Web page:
BOISE – The eastern and southern parts of Idaho have drawn battle lines in the wind energy debate.
Opponents of wind energy, primarily from eastern Idaho, say that the state needs to slow down and develop a clearer plan that takes into account issues like the impact on nearby homeowners, the environment and utility rates.
Industry supporters say there would be a loss of jobs and tax revenues, particularly in the Magic Valley, where the China Mountain Wind Project is slated for southern Twin Falls County and the College of Southern Idaho has a wind energy training program.
The conflict has led to the creation of two bills in the Legislature. One would extend the sales tax rebate on the equipment used for renewable energy projects, which began in 2005. Without an extension, the rebate will expire June 30.
The other would put a two-year moratorium on new projects, but allow construction to continue on those that already have permits.
“It has quite an impact when you’re talking about the highest buildings in Idaho,” said Rep. Erik Simpson, R-Idaho Falls, and the sponsor of the moratorium bill, on Friday in the House State Affairs Committee.
Scott Vanevenhoven of Idaho Falls spoke before the committee on Friday, representing Idahoans for Responsible Wind Energy, a grassroots group of residents concerned about the industry’s rapid growth.
He raised concerns about wind energy not being a constant, reliable source of power and criticized the state and federal subsidies the industry receives. He also questioned whether giving notification for proposals only to those within 300 feet of a project site is acceptable, given the towering height of turbines.
Steve Priebe of Idaho Falls echoed that concern. He said he wasn’t aware of a wind turbine project near his home until he returned from a vacation to find a dozen turbines in the surrounding landscape.
For the China Mountain project, a moratorium would halt an effort that’s seen years of planning.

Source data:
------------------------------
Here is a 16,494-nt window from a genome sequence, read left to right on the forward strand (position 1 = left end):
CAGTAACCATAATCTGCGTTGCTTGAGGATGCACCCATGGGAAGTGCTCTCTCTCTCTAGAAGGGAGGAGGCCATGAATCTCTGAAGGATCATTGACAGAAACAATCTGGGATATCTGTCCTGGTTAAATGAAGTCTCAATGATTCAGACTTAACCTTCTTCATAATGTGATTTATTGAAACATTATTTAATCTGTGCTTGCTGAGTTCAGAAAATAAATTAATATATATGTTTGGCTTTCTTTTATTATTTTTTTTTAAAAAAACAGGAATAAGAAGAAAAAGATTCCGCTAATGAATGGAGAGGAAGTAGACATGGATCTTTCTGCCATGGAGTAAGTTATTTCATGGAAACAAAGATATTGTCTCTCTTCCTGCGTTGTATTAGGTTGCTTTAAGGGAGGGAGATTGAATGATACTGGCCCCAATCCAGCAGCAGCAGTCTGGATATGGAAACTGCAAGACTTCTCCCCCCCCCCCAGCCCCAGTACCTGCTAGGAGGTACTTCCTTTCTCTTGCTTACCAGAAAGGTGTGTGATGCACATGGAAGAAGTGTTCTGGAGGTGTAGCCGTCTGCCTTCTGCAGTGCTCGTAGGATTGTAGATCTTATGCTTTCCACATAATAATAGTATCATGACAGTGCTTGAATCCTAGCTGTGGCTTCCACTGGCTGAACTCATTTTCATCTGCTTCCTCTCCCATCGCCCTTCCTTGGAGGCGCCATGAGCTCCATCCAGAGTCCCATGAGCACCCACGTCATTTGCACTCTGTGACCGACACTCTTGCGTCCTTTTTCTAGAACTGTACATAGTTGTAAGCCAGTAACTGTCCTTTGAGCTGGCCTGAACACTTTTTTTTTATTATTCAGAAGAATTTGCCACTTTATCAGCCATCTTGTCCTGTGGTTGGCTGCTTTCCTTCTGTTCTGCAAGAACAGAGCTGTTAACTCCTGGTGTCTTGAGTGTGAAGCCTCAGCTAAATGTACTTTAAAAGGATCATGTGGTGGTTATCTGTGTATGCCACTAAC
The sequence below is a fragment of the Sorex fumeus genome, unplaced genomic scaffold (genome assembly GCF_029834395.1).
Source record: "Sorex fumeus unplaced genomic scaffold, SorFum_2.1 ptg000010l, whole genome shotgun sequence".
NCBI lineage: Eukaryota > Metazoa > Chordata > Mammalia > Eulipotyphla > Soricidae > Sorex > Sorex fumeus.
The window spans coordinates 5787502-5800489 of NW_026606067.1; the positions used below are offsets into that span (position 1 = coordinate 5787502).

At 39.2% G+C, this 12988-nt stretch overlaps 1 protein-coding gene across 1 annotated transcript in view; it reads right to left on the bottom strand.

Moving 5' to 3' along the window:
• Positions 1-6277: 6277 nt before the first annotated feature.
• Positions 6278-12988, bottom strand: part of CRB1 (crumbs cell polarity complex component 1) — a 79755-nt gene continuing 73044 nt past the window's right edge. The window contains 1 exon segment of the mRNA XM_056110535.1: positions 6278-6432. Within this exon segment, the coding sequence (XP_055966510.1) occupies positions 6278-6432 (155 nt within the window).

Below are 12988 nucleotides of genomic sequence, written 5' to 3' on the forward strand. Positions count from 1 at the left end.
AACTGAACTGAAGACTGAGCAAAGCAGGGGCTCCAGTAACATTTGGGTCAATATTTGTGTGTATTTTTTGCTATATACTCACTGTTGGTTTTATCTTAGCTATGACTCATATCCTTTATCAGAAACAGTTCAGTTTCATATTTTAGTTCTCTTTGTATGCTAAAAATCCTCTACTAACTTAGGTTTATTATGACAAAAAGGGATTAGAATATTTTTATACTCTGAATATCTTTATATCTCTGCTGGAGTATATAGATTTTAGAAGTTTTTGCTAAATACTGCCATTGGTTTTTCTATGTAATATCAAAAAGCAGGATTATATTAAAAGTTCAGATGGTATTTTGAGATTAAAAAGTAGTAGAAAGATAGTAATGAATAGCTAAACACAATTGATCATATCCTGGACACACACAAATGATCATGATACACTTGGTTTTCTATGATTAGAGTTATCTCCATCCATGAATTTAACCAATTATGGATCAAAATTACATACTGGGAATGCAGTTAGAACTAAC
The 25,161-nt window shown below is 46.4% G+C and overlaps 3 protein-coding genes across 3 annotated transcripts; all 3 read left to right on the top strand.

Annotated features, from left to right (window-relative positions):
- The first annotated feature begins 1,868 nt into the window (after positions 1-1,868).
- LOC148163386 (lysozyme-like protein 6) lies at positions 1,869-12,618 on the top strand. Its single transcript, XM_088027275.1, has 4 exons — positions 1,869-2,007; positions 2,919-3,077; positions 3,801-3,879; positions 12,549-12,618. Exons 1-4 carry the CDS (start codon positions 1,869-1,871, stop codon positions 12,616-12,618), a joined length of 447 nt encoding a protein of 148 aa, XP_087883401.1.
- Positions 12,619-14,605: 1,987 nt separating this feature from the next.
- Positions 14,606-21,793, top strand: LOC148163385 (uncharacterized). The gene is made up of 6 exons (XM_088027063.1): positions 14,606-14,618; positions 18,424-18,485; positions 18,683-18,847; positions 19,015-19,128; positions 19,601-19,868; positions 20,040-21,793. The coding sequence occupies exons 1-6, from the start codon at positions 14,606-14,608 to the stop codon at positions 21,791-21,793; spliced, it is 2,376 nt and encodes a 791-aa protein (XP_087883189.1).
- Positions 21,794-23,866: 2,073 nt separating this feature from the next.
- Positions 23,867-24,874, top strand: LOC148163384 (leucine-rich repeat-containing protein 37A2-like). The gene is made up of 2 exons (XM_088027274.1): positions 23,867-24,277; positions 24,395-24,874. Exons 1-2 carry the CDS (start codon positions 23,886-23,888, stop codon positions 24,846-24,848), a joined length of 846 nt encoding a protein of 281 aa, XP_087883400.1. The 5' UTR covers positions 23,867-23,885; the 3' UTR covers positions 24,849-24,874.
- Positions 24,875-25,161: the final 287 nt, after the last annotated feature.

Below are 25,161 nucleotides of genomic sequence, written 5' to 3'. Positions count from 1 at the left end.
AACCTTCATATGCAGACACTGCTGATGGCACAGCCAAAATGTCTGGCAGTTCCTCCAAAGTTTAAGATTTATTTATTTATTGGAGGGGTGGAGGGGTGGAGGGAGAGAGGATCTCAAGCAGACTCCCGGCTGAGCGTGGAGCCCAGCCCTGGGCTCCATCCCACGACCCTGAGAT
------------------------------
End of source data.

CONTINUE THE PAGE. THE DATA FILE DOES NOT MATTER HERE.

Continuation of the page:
“That means that our project will be put on hold even though we were hoping to start construction next year,” said Suzanne Leta Liou, development manager of RES America Developments Inc., the project’s lead company.
Liou also pointed to the project’s benefits, which include 749 construction jobs, 46 permanent jobs and local and state tax revenues.
Bill Block, the husband of Rep. Sharon Block, R-Twin Falls, testified against the moratorium.
Block, vice president of J-U-B Engineers in Twin Falls, said the China Mountain project developers have provided his company with a $300,000 contract and hired local workers.
He drew a distinction between eastern Idaho opponents and the project’s support in the Magic Valley.
“I don’t think there’s any need to reach out and include the whole state,” he said. “There is no emergency in Twin Falls County.”
Three students in CSI’s wind energy program also testified, saying that they want to work in Idaho when they graduate, not move out of the state.
Jon Barrow, a CSI wind energy student from Rigby, is scheduled to graduate in May.
“It’s been in the works for two years to get to where I am, and to have something like this come in is devastating to my potential career,” he said. “It may mean I may have to look to other states.”
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